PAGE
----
Rosters have dropped to 53, and vaccination rates reportedly have not.
Via Mark Maske of the Washington Post, the vaccination “has remained around 93 percent” following the roster cuts. Maske calls it “consistent” with the league-wide rate prior to the latest reductions.
There’s one important factor to consider in this regard. The league includes the practice squads in calculating vaccination rates. That total number is up to 69, not 53. With most members of the practice squad among the bottom-of-roster guys who already realized that they needed to be vaccinated to have a shot of making the team, the vaccination rate among practice squad members is likely 100 percent or close to it.
The 53-man vaccination rate is a different issue. The most important number becomes the team-by-team rate among starters. That’s where trouble can arise for teams that, for example, have a starting quarterback who isn’t vaccinated. One false move, and out goes the starter for one or more games.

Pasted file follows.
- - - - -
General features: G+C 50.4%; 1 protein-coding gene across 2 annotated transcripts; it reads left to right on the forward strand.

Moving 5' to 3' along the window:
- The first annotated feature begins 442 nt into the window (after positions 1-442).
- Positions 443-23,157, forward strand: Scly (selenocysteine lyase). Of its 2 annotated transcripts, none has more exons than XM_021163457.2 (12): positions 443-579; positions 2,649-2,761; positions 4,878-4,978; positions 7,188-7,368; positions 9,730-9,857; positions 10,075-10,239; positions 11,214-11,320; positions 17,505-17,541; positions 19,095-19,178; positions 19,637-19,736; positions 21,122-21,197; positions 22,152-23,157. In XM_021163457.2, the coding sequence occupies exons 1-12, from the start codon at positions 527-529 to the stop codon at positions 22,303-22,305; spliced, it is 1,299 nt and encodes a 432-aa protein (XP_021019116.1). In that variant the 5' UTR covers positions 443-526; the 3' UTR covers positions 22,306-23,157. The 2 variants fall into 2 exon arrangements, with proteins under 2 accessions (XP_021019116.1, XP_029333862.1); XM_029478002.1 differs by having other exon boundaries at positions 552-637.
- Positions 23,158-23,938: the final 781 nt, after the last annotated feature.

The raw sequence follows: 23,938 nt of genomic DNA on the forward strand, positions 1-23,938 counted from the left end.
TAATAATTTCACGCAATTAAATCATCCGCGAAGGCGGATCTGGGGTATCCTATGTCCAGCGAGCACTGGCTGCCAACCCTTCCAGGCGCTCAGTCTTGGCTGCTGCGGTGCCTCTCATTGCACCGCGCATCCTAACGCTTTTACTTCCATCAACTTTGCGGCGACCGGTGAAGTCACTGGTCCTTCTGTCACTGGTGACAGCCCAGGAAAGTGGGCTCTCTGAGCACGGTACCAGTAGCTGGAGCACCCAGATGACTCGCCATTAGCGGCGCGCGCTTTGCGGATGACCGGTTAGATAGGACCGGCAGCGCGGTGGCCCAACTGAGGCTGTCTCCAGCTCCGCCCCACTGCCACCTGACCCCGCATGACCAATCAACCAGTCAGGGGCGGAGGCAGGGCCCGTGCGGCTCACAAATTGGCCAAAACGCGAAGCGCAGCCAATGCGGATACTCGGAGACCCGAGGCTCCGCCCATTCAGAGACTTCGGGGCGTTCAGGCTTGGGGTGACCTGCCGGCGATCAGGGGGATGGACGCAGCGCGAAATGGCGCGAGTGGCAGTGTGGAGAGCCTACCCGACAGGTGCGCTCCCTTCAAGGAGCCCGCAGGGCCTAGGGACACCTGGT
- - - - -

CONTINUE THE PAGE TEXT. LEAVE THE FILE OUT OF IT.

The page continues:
Indeed, the vast majority of the unvaccinated players at this point undoubtedly come from the segment of the roster that is safe. So if the league-wide unvaccinated average sits at seven percent of 69, what’s the rate among 22?
On average, five players per team aren’t vaccinated. (Some are lower, some are higher.) If those players are all starters, that’s nearly 23 percent of the league-wide starting lineups.
And that number is a heck of a lot more revealing, and troubling, that seven percent.